Thursday, February 15, 2007

Conservation is #1, Don't get the cart before the horse.

Because of posted comments, I fear we may have put the cart before the horse. Many want to jump to sexy alternative energy sources, but as I mentioned in a previous post, the most viable alternatives for meeting our energy objectives are actually conservation rather that alternative energy sources.

I'm going to mix energy with investments here, so if you are interested in both, as I am, you may want to check out my other blogs.

Probably the most viable energy alternative, as well as the best investment available anywhere, is the compact flourscent light bulb. A compact flourscent light bulb used 2 hours per day will pay for itself in 6-12 months depending in your electric rate. That means an investment in replacing an incandescent bulb with a flourscent yields an investment return over 100% per year. The return shoots to 200% for a bulb used 4 hours per day and to 300% for one used 6 hours, as many are. In warm climates where a/c is predominant you will gain even more by reducing your a/c usage. And rather than speculative, this return is virtually risk free. I dare you to find a better investment of any kind. As a bonus you'll be decreasing our dependence on foreign supplies of energy and decreasing greenhouse gases and other pollution. Not only are you a top flight investor, but you are helping save the earth in the process.

Other conservation may be a bit harder to define, but you can be pretty sure there are great investments all around your house. Examples:
  1. Insulation. The value of insulation has to be evaluated on a case by case basis, since it is subject to the law of diminishing returns. That means that the more insulation you currently have, the less viable it is to add more. But if your house is insulated below the established standards for your area and you plan to be in your house for a while, you can be sure insulation will be a great investment.
  2. Weatherstripping, caulking and niche insulation. If your house is well insulated, most of your heating and a/c bill is vanishing either through your windows or through gaps around your doors, electrical outlets or other openings. While improved windows are rather expensive and a bit hard to justify for retrofitting, other efforts such as weatherstripping, caulking and niche insulating are not. If the weatherstripping around doors and windows is not preventing a breeze when the wind blows, replacing it will be a great investment as is caulking any source of air intrusion. As for niche insulation...odds are good that even if your attic is well insulated, the pulldown steps into the attic are both unweatherstripped and uninsulated. There is a good chance the ductwork in the attic is insulated by less than an inch of insulation and the ducts are leaking like a sieve. A roll of duct tape and some strategically placed insulation will work wonders. If your water heater feels warm to the touch or if the pipe on the top of it is uninsulated, a $10-15 insulating kit will pay big dividends, especially if it is electric. And don't forget any electrical outlets or switches on ourside walls. Since the box takes up most of the depth of the wall, the outlets are frequently poorly insulated. Foam inserts that fit neatly behind the cover are just a few cents apiece at your local hardware store.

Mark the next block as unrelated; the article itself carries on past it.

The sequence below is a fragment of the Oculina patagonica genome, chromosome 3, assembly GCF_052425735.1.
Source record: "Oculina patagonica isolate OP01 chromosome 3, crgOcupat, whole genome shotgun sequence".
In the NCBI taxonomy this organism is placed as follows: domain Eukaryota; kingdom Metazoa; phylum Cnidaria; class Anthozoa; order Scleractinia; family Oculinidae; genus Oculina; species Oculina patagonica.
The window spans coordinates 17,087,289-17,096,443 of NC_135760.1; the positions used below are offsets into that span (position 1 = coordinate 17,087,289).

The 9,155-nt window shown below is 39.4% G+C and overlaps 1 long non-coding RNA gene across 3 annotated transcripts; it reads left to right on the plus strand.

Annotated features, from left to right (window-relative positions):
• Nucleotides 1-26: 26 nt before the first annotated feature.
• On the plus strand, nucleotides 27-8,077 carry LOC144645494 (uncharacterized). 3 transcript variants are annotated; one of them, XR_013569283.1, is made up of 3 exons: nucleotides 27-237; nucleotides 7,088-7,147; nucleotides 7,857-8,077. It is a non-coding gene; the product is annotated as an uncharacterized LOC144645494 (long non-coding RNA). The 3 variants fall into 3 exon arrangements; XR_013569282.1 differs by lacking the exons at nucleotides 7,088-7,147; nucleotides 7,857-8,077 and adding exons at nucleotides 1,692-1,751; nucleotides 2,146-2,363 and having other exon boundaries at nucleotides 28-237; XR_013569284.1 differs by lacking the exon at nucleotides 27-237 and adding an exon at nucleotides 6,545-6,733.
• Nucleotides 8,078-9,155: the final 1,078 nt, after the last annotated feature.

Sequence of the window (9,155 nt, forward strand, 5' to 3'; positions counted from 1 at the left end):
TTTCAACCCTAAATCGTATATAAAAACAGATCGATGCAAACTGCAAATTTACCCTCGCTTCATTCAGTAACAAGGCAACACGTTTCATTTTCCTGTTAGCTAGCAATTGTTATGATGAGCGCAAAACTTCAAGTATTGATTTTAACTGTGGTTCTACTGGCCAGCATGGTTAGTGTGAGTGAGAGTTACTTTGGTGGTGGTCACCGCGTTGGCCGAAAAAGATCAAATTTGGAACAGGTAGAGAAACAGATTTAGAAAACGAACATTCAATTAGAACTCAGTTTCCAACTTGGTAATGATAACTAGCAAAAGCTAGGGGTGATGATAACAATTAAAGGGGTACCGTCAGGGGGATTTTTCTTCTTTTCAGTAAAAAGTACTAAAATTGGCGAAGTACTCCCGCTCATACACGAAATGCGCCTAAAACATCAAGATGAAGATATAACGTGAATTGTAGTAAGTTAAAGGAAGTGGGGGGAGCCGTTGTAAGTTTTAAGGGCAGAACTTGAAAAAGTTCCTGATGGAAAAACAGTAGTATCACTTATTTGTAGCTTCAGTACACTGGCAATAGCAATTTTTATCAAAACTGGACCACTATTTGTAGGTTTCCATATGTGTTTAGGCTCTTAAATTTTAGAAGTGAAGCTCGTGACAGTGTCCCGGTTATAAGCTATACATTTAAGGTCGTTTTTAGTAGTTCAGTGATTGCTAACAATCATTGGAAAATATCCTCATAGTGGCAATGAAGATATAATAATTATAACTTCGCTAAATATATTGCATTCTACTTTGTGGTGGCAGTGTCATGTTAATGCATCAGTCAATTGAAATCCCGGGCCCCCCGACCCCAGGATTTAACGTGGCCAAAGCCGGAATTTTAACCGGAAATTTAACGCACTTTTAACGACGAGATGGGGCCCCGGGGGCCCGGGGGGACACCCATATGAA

3. Set back thermostat. One of the best ways to save energy is to set the thermostat warmer in summer and cooler in winter, but of course there may be a comfort tradeoff. You can make these adjustments when you leave and return with less effect on your comfort, but a better way is to automate the process. A set back thermostat can be an investment with triple digit returns, particularly if everyone is away from the house on a regular basis.

I could go on and on, but you get the picture. Improve your financial health and help solve some of the world's most pressing problems by taking some time to look for conservation measures you can take a small bite at a time. Many can be financed with the loose change that collects in your pocket in a few weeks time.

1 comment:

nemattox said...

I have tried to conserve energy by purchasing a fuel-efficient car. What are your thoughts on fuel alternatives, including electric hybrids, or even ethanol?